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Hormonal Contraception and Risk of Chlamydia and Gonorrhea

This study has been terminated.
Information provided by:
Eunice Kennedy Shriver National Institute of Child Health and Human Development (NICHD) Identifier:
First received: September 16, 2004
Last updated: November 4, 2005
Last verified: September 2004

There are biological reasons to suspect that hormones may affect the risk of a woman becoming infected with a sexually transmitted disease. The evidence on this issue to date is mixed and previous studies have methodologic flaws making it difficult to draw conclusions about the results.

This study compares the risk of developing either Chlamydial or Gonorrheal infection among three groups of women: those using combined oral contraceptives (birth control pills); those using the injectable hormone (brand name Depo Provera); and those women using non-hormonal contraceptive methods.

Condition Intervention Phase
Chlamydia Infection
Neisseriaceae Infection
Drug: Depo Medroxyprogesterone acetate
Drug: Combined oral contraceptives
Phase 4

Study Type: Observational
Study Design: Observational Model: Defined Population
Observational Model: Natural History
Time Perspective: Longitudinal
Time Perspective: Prospective
Official Title: Hormonal Contraception, Cervical Ectopy, and STDs

Resource links provided by NLM:

Further study details as provided by Eunice Kennedy Shriver National Institute of Child Health and Human Development (NICHD):

Estimated Enrollment: 1200
Study Start Date: September 1997
Estimated Study Completion Date: August 2001
Detailed Description:

The study was designed to examine the relationship between hormonal contraceptive use and possible increased risk of Chlamydial and Gonococcal sexually transmitted infections, and to determine if any increased risk appeared to be mediated by the extent of cervical ectopy.

Eight hundred and nineteen women, ages 15 to 45 years, were recruited from an inner city clinic and from a nearby suburban clinic. The women were classified into three groups based on type of contraceptive used. One group used oral contraceptives; the second used injectable depo-medroxyprogesterone acetate (DMPA); and the third group used non-hormonal contraceptive methods. Women from each group were followed at 3, 6, and 12 months after enrollment to determine if a new infection with Chlamydia or Gonorrhea had occurred and to evaluate the extent of cervical ectopy present.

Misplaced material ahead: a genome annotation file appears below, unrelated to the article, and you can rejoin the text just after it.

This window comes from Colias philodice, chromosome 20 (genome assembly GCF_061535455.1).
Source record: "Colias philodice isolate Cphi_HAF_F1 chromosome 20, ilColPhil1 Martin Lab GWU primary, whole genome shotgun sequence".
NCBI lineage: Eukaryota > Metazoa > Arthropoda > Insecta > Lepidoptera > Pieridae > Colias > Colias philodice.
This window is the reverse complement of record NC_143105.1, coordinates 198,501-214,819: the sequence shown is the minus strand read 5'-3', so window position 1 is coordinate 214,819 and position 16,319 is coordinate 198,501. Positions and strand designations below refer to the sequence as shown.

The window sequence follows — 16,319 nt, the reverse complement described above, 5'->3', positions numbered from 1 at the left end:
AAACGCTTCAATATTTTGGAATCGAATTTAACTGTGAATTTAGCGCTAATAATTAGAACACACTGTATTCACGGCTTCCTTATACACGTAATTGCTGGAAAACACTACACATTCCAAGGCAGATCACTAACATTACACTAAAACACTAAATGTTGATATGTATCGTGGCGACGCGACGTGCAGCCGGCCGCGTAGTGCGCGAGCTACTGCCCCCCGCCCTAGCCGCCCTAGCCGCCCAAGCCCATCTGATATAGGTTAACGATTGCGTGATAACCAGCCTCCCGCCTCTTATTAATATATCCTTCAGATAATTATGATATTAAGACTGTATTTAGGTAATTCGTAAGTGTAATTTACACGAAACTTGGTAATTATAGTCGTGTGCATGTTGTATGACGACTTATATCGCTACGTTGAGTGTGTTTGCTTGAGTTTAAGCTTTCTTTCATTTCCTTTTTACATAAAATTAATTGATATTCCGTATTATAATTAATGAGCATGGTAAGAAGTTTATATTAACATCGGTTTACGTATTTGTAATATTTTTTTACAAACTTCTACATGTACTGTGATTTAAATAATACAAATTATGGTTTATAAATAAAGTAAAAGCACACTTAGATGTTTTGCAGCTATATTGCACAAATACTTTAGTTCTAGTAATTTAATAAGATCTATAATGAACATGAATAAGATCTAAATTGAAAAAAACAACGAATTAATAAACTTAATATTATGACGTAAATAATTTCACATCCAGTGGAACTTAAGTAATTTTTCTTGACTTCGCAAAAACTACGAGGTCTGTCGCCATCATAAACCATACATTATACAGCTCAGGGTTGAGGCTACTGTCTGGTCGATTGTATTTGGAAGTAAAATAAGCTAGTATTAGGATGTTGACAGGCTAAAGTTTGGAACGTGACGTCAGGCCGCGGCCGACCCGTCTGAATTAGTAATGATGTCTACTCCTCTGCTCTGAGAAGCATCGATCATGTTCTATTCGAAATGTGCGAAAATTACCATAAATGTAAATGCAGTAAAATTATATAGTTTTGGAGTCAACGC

Ages Eligible for Study:   15 Years to 45 Years   (Child, Adult)
Sexes Eligible for Study:   Female
Accepts Healthy Volunteers:   Yes

Inclusion Criteria:

  • Female age 15 to 45 years
  • no hormone use at enrollment
  • not pregnant or planning pregnancy

Exclusion Criteria:

  • Cervical cancer presently or in history
  • hysterectomy, cone biopsy, or cervical cryotherapy
  Contacts and Locations
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Please refer to this study by its identifier: NCT00091728

Sponsors and Collaborators
Eunice Kennedy Shriver National Institute of Child Health and Human Development (NICHD)
Principal Investigator: Charles Morrison, Ph.D. Family Health International, RTP, N.C.
Principal Investigator: Paul Blumenthal, M.D. Maryland Planned Parenthood
  More Information Identifier: NCT00091728     History of Changes
Other Study ID Numbers: HD7034
Study First Received: September 16, 2004
Last Updated: November 4, 2005

Keywords provided by Eunice Kennedy Shriver National Institute of Child Health and Human Development (NICHD):
relative risk
cervical ectopy
hormonal contraceptives
sexually transmitted infections

Additional relevant MeSH terms:
Communicable Diseases
Chlamydia Infections
Neisseriaceae Infections
Chlamydiaceae Infections
Gram-Negative Bacterial Infections
Bacterial Infections
Sexually Transmitted Diseases, Bacterial
Sexually Transmitted Diseases
Genital Diseases, Male
Genital Diseases, Female
Medroxyprogesterone Acetate
Contraceptive Agents
Contraceptives, Oral
Contraceptives, Oral, Combined
Contraceptive Agents, Female
Reproductive Control Agents
Physiological Effects of Drugs
Contraceptive Agents, Male
Antineoplastic Agents, Hormonal
Antineoplastic Agents
Contraceptives, Oral, Synthetic processed this record on May 25, 2017